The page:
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Sunday Homily (Full Text)

Sunday Homily

23
Homily: Father Mike Kuse
Blessed Sacrament Parish
September 23, 2012 - 25th Sunday in Ordinary Time
10 AM Service

Last weekend, I mentioned that we are going to have a tripod and last weekend was the first leg, “Get Behind Me Satan - Don't Let Anything Stand in Your Way as You Come to Know God.” This week the second leg of the tripod is placed. And Jesus once again says, “Remember, don't ever think that you are better than someone else. You simply have to give away all that you have.”

That's difficult. You know, as we grow up we learn there is a good way to be ambitious. Parents teach their children - as Libby will learn - first we want them to smile, then we want them to crawl, we want them to walk, and we want to get them potty-trained. We want to teach them how to read, and then how do their letters and get all of this together.

Jesus says, “That is fantastic. But my message is - you're not ambitious enough. Because if you give your child everything you think the child should have but you do not tell them who I am, they will never be able to use those gifts in the right way. I have to be the center of everyone. And it's not because I am the greatest, it is because my Father is beyond everything.”

So we have to ask ourselves the question, “How ambitious am I?” It doesn't mean that I don't want to cut the grass, or I am tired of working, or I don't want to make the bed, or I don't feel like cooking a meal tonight - it's that I am not going to hold back when God is calling me to give away something that someone else needs. 

It's not about money. It's not about our intellect. It's about our heart. There's no one here this morning, or anywhere in the world who could say, “I don't have anything to give away.” We all have so much to give away. It's what changes another person, that's what makes the difference. 

One of the things that we do in the parish, and hopefully beyond the parish and whatever you're involved in - is that you give a little bit of your day in prayer, and in doing good for someone. It's those here, and in the community, who will go down on a certain day and pick up meals and take them to various houses. One time I was visiting someone who was homebound and while I was there the Meals on Wheels person brought lunch. The lady I was visiting called out to the person delivering the meal, “Just put it in the refrigerator. I'm busy right now.”

The person called her by name and left. And she said, “It's not the food that she brings me. She's the only one who stops by to see me.” 

Think about that. We might say, “Oh, I go to the Senior Center and I take meals out and deliver them everyday,” and that is absolutely fantastic. Because what you are doing is changing someone's life to know there is a God. 

So Jesus says, “That's my message. I choose the twelve of you and I am failing. I can't get it across to you who I am, and what you must do to follow me.”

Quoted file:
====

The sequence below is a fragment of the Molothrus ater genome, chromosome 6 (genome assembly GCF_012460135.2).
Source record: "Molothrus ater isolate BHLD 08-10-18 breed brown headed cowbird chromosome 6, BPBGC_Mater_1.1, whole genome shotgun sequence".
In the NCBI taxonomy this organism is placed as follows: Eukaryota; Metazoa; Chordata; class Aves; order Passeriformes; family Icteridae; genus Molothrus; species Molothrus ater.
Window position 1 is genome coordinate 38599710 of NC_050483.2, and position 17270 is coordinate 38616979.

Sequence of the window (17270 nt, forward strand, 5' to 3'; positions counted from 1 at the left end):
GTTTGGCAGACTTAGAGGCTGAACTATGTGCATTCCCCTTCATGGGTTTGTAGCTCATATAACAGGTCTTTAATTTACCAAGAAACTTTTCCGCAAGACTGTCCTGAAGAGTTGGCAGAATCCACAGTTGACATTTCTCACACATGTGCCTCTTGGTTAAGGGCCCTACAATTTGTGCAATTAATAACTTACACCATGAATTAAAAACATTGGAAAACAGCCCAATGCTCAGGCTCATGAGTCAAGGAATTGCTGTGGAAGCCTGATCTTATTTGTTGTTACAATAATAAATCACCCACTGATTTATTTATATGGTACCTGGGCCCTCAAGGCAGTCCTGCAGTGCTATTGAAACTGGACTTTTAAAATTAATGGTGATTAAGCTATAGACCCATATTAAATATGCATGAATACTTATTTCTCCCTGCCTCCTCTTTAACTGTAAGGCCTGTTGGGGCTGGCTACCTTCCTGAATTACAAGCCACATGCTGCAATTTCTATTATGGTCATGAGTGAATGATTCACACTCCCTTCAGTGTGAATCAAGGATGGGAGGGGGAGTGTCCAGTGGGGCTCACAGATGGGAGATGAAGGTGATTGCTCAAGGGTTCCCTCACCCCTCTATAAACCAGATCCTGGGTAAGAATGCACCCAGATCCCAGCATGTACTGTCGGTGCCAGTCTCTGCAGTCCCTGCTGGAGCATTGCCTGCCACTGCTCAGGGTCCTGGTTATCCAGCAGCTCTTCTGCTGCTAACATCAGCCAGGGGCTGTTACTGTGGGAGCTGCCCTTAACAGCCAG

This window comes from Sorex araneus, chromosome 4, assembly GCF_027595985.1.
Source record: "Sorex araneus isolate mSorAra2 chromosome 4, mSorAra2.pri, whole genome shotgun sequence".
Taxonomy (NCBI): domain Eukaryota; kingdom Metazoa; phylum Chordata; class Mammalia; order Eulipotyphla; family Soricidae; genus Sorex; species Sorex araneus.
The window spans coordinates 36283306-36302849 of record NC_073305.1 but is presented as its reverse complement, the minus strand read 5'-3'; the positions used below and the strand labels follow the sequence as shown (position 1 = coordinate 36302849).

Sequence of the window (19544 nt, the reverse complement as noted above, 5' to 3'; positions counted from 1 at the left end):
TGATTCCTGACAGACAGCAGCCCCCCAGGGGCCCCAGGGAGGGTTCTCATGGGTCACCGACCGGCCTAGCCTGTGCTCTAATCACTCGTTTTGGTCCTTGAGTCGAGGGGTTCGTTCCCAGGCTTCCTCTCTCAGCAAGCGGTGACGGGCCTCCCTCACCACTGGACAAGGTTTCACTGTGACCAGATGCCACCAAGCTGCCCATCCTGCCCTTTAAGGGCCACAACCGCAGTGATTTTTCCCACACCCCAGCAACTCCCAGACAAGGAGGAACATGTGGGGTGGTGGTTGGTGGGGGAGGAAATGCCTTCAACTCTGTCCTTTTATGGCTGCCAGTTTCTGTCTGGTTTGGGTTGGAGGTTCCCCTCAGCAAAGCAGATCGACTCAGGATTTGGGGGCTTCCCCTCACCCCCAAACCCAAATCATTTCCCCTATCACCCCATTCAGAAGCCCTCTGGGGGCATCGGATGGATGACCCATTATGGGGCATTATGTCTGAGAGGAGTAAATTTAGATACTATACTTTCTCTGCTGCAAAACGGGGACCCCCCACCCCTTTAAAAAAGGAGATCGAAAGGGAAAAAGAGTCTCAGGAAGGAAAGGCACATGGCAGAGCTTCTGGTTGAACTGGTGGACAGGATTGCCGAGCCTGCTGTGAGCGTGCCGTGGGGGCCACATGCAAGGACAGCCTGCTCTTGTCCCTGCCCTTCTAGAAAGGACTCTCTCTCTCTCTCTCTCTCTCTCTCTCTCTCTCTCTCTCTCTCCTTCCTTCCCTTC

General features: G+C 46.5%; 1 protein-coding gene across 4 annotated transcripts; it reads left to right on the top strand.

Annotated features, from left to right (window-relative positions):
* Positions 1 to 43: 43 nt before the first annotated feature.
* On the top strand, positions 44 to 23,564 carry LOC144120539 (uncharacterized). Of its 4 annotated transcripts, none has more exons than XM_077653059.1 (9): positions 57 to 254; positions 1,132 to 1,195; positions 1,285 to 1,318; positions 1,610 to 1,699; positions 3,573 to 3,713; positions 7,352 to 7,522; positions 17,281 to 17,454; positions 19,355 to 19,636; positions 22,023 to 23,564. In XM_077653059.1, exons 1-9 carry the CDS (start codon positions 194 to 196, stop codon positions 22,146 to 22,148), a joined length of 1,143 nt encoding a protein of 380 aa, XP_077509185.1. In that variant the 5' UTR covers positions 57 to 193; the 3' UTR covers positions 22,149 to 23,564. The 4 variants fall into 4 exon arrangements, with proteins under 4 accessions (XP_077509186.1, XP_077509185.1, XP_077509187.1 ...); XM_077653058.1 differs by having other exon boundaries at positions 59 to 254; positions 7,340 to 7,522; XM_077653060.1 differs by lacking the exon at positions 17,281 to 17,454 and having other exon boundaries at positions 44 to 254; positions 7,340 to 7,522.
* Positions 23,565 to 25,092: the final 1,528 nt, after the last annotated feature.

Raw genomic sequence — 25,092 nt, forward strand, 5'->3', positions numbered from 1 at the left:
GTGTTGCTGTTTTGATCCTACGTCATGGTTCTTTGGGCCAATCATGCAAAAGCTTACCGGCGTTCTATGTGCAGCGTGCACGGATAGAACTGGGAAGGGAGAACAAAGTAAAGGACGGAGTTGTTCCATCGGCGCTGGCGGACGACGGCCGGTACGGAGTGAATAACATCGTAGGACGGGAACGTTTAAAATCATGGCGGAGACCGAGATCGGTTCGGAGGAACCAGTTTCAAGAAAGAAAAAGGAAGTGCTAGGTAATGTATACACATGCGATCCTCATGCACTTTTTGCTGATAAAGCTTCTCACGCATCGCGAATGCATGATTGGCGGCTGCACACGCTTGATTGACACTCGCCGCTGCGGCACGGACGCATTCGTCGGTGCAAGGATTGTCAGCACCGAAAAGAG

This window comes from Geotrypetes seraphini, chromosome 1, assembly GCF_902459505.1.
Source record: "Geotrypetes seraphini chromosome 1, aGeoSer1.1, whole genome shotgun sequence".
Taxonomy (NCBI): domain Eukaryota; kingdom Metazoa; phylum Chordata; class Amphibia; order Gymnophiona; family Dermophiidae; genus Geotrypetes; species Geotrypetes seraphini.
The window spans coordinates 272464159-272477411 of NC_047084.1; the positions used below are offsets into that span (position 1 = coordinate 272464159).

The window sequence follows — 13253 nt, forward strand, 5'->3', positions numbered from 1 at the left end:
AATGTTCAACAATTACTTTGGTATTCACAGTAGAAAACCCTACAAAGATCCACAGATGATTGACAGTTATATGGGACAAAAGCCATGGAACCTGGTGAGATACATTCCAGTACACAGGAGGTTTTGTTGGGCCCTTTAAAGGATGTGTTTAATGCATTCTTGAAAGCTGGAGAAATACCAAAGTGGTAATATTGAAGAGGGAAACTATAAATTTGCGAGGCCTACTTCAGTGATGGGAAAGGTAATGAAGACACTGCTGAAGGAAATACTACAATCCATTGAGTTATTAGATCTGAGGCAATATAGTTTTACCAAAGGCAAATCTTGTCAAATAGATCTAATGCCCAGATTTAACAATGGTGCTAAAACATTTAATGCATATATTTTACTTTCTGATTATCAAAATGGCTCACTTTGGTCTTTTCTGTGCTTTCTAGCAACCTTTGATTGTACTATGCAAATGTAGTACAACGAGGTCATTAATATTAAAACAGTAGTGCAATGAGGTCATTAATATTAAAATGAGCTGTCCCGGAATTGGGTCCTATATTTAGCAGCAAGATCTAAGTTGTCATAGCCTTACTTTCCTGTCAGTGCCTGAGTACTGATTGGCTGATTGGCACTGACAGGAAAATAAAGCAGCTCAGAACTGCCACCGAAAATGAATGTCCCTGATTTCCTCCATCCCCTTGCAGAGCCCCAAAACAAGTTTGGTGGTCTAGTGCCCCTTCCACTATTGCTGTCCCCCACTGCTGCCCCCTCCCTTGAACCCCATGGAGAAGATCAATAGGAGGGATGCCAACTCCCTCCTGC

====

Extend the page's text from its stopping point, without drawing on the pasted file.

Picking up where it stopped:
But he knew when he finally pulls the last trick, when he gives his body and his blood and dies on the cross and rises in three days, he said, “That's what I am talking about. Are you ready to walk with me, and follow with me? If Satan is out of the way, you have a straight path and you will always be available to make a difference in the world however that should be.”

You saw in the paper this morning there was a lady who left her estate so the city could match it and the Kroc Center could be built. That's a beautiful gift. Yes, it is about money but she gave her money so it would benefit the community. That gift will keep on giving in this entire community for generations to come.

So it comes back to us, “What would I like to give away today? Can I give five minutes of my time? Can I pray for someone? Can I go over and say hello to a neighbor who has no neighbors?”
We are all gifted in some way. As we use our gifts we form the body of Christ. And Jesus says, “I want you to understand that.” 

So this morning, we are the body of Christ that surrounds Libby Joan. She's going to be baptized. But she's not going to be baptized so that no one will ever know she's baptized. She's going to be baptized so that her gifts will be able to blossom and grow for the rest of her life.

When we sacrifice to keep the doors of our school open, we do it for one reason and only one reason. And that is that every child will grasp who Jesus is and it will change the lives of these children forever. 

May all of us in our prayer, and in our love for each other, may we know that the second tripod, the second leg of that tripod, is taking us one step closer. And sometimes you and I are like the disciples and Jesus is saying to us, “What are you talking about? What are you doing?” And everybody sits there very quiet and thinks, “I don't want to be embarrassed. I don't want to sound stupid.” 

And Jesus says, “You just have to listen and respond.” 

If all of us could think of the people who have made a difference in our life that would be a worthy thing to do. Then let us thank God for the gifts that we have that enables us to make a difference for someone else. Sometime today just sit quietly for a few minutes and think of ten things God has given you that are unique for you. Then ask yourself, “Am I sharing these ten gifts? Or am I holding them within myself hoping someone might guess what they are?” That's not being proud. That's being humble. So we answer, “I know God gave them to me. I have to let them go.”

We're all great. But the greatness of who we are demands that we become ambitious and that we open up our own hearts - and the hearts of each other.

*****
Monsignor Michael Kuse is pastor of Blessed Sacrament Parish in Quincy, Illinois.


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